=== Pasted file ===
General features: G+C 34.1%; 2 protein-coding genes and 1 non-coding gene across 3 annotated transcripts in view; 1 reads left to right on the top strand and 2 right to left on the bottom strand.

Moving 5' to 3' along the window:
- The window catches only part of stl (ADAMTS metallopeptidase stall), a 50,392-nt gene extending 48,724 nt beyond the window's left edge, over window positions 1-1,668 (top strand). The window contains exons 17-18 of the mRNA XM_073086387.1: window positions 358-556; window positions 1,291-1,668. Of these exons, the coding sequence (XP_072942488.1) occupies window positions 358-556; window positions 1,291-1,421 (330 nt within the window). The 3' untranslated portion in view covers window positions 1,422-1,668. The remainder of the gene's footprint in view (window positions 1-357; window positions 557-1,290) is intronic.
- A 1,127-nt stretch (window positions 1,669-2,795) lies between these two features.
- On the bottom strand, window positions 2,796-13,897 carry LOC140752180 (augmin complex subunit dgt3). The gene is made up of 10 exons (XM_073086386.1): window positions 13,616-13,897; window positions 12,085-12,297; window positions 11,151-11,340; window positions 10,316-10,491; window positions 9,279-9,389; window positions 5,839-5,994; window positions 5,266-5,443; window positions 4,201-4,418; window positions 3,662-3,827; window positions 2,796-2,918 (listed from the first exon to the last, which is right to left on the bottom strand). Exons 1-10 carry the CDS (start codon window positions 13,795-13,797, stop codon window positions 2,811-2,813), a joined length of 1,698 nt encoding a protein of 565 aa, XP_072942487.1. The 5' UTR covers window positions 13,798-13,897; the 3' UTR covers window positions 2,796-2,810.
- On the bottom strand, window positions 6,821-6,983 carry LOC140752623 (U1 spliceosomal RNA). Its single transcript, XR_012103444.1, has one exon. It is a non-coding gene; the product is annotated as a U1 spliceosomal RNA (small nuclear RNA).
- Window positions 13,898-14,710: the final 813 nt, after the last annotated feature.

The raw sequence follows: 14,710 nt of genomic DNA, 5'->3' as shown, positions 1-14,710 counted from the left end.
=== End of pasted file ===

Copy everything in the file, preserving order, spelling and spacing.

General features: G+C 34.1%; 2 protein-coding genes and 1 non-coding gene across 3 annotated transcripts in view; 1 reads left to right on the top strand and 2 right to left on the bottom strand.

Moving 5' to 3' along the window:
- The window catches only part of stl (ADAMTS metallopeptidase stall), a 50,392-nt gene extending 48,724 nt beyond the window's left edge, over window positions 1-1,668 (top strand). The window contains exons 17-18 of the mRNA XM_073086387.1: window positions 358-556; window positions 1,291-1,668. Of these exons, the coding sequence (XP_072942488.1) occupies window positions 358-556; window positions 1,291-1,421 (330 nt within the window). The 3' untranslated portion in view covers window positions 1,422-1,668. The remainder of the gene's footprint in view (window positions 1-357; window positions 557-1,290) is intronic.
- A 1,127-nt stretch (window positions 1,669-2,795) lies between these two features.
- On the bottom strand, window positions 2,796-13,897 carry LOC140752180 (augmin complex subunit dgt3). The gene is made up of 10 exons (XM_073086386.1): window positions 13,616-13,897; window positions 12,085-12,297; window positions 11,151-11,340; window positions 10,316-10,491; window positions 9,279-9,389; window positions 5,839-5,994; window positions 5,266-5,443; window positions 4,201-4,418; window positions 3,662-3,827; window positions 2,796-2,918 (listed from the first exon to the last, which is right to left on the bottom strand). Exons 1-10 carry the CDS (start codon window positions 13,795-13,797, stop codon window positions 2,811-2,813), a joined length of 1,698 nt encoding a protein of 565 aa, XP_072942487.1. The 5' UTR covers window positions 13,798-13,897; the 3' UTR covers window positions 2,796-2,810.
- On the bottom strand, window positions 6,821-6,983 carry LOC140752623 (U1 spliceosomal RNA). Its single transcript, XR_012103444.1, has one exon. It is a non-coding gene; the product is annotated as a U1 spliceosomal RNA (small nuclear RNA).
- Window positions 13,898-14,710: the final 813 nt, after the last annotated feature.

The raw sequence follows: 14,710 nt of genomic DNA, 5'->3' as shown, positions 1-14,710 counted from the left end.